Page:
super.onCreate(savedInstanceState)
       setContentView(binding.root)
       ...
}

Comparison with popular methods of handling view interaction

In the following sections, I will try to make the case of why developers should start using View Binding by comparing it to other popular methods of handling view interaction: Kotlin synthetics, Butterknife, and the good old findViewById.

The following is an example of referencing and setting a text in TextView using all four methods.

//findViewById
val textView: TextView
...
textView = findViewById(R.id.textView) //This is not null or type safe
textView.text = "Hello"

//Butterknife
@BindView(R.id.cardTextView)
lateinit var textView: TextView
...
//Initialized by passing the reference of activity/fragment
Butterknife.bind(this)
...
textView.text = "Hello" //Not null safe


//Kotlin synthetics - Only supported in Kotlin classes
textView.text = "Hello"



//ViewBinding
lateinit var binding: ActivityViewBinding
...
ActivityViewBinding.inflate(layoutInflater)
setContentView(binding.root)
...
binding.textView.text = "Hello" //Completely null and type safe

Syntax

Using View binding requires using an instance of generated binding class, which means there is an additional variable in each view reference. On the other hand, you don’t have to create properties for views that you will be using in your activity, as is the case with Butterknife and findViewById.

Kotlin synthetics definitely wins this one, because an extension is created for each view with id tag and it’s referenced just by the id value.

Code generation

In terms of the generated code, Butterknife and ViewBinding behave very similarly. Each creates classes which bind views to properties based on the view’s id. The difference is that the Butterknife-generated class is based on the view controller class passed in the initialization, while View Binding is based on the XML layout file.

In the case of Butterknife, this can lead to nullability and safety issues as activities and fragments can inflate more than one different layout. Kotlin synthetics generate an extension. In order to reference the view, it must be inflated.

However, Kotlin synthetics have no way of checking if the right layout is inflated, so referencing a view that is not currently on the screen is allowed and leads to a null pointer exception.

FindViewById approach is easily the winner of this category, as it doesn’t generate any additional code, even though it does require some additional properties and is far from being safe.

Type and null safety

View Binding is the only member of this group that ensures existence and the right type of every view for a given layout. This is one of the main advantages of View Binding, as it also works for different configurations of the layout. View Binding must be inflated with the layoutInflater from the screen controller, which means it ensures referencing the right layout.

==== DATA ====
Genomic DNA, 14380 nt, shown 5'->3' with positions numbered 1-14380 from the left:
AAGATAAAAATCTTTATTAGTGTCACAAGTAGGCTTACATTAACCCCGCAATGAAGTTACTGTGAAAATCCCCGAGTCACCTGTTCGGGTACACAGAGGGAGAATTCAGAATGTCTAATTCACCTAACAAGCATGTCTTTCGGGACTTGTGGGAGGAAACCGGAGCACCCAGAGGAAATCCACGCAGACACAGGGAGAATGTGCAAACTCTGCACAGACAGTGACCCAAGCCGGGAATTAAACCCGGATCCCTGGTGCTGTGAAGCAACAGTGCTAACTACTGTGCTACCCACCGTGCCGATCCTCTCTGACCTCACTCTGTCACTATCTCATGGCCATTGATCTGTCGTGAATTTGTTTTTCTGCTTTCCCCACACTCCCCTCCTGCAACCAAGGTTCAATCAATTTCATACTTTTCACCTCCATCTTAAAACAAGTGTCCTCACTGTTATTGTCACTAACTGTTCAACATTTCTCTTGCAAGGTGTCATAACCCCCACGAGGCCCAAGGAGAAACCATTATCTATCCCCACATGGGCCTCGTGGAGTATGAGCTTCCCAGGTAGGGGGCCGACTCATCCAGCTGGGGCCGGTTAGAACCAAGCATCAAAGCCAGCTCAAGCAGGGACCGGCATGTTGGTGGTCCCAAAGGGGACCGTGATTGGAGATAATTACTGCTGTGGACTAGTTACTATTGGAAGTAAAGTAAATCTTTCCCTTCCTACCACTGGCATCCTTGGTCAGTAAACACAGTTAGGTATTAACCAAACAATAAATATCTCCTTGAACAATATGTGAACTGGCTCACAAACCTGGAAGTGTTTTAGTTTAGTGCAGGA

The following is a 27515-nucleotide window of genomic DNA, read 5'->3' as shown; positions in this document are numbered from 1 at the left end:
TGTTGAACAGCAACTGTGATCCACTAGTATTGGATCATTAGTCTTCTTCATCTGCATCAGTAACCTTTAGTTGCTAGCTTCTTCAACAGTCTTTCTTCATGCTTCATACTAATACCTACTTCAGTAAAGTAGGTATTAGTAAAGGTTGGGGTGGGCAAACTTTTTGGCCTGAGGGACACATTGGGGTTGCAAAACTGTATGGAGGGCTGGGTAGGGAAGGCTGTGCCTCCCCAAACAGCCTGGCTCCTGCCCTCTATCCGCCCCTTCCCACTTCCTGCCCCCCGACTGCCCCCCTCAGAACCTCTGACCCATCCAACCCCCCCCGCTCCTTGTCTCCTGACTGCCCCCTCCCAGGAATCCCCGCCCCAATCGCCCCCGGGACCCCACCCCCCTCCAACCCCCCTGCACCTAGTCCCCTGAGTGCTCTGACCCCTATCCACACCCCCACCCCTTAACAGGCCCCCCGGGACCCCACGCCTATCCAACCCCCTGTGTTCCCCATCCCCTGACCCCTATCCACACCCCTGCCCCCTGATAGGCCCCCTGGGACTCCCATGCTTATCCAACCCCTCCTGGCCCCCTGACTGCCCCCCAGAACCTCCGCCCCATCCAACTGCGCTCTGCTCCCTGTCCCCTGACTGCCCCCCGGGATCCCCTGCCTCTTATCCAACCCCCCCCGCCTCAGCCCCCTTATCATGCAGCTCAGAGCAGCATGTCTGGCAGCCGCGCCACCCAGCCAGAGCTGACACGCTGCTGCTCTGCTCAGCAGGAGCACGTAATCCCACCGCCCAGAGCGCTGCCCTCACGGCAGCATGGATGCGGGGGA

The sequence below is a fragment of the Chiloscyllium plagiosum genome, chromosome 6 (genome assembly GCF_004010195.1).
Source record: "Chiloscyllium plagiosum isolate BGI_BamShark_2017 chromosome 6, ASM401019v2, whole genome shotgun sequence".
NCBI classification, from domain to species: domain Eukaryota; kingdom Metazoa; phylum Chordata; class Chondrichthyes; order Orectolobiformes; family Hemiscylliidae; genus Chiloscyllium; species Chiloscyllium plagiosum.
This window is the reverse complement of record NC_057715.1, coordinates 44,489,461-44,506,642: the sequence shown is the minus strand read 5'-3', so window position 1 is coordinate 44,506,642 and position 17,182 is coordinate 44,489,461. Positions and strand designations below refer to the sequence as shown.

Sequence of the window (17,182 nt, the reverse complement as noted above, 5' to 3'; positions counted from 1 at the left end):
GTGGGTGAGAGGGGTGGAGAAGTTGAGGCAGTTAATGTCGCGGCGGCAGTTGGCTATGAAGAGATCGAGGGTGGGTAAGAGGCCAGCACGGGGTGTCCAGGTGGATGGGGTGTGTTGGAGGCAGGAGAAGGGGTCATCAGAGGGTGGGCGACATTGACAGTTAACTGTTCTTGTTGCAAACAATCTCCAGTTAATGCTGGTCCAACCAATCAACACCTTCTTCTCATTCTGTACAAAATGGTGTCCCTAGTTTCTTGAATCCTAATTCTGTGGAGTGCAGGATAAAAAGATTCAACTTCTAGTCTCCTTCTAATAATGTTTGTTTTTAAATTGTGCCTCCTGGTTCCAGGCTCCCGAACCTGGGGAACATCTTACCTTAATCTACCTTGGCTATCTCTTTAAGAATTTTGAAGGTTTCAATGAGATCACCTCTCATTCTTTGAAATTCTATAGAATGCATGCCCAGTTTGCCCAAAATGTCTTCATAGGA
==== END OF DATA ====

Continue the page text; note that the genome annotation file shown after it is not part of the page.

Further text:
Butterknife and Kotlin synthetics are not safe in terms of referencing the current layout and this can lead to null pointer exceptions. The same goes for findViewById as it is completely layout-ignorant and uses only the id to reference a view.

//Example of Kotlin synthetics causing a null pointer exception

//activity_two layout imported
import kotlinx.android.synthetic.activity_two_synthetics.* 

//Inflating the activity_one layout
setContentView(R.layout.activity_one)

//Referencing textView from another layout which is not inflated causes an exception
textView.text = "Some text" 

Java and Kotlin interoperability

Kotlin synthetics work only with Kotlin classes, which is a main disadvantage of this approach as there are still many Java Android developers and projects. Other mentioned approaches work with both Java and Kotlin.

It’s worth noting that View Binding generates Java performance optimized code and outperforms the rest of the group.

An overview of approaches to handling view interactionsAn overview of approaches to handling view interactions

Finally, what should you use?

View Binding and Butterknife have a lot in common in terms of the idea behind the approach. However, View Binding addresses and successfully solves some of the issues of using Butterknife. That is probably why the official Butterknife Github page recommends switching to View Binding.

Even though it might seem that Kotlin synthetics offers a cleaner way of referencing views, the issues of null and type safety, as well as performance and interoperability issues should be reason enough to go with View Binding instead. As for the findViewById approach, it is legacy and it should stay that way considering all the disadvantages.

When in need of a safe way of interacting with your views, without having to worry about null and type issues, View Binding is definitely the way to go.

When it comes to crowd favourites, this cover illustration by Dubravko Tuksar is a clear winner.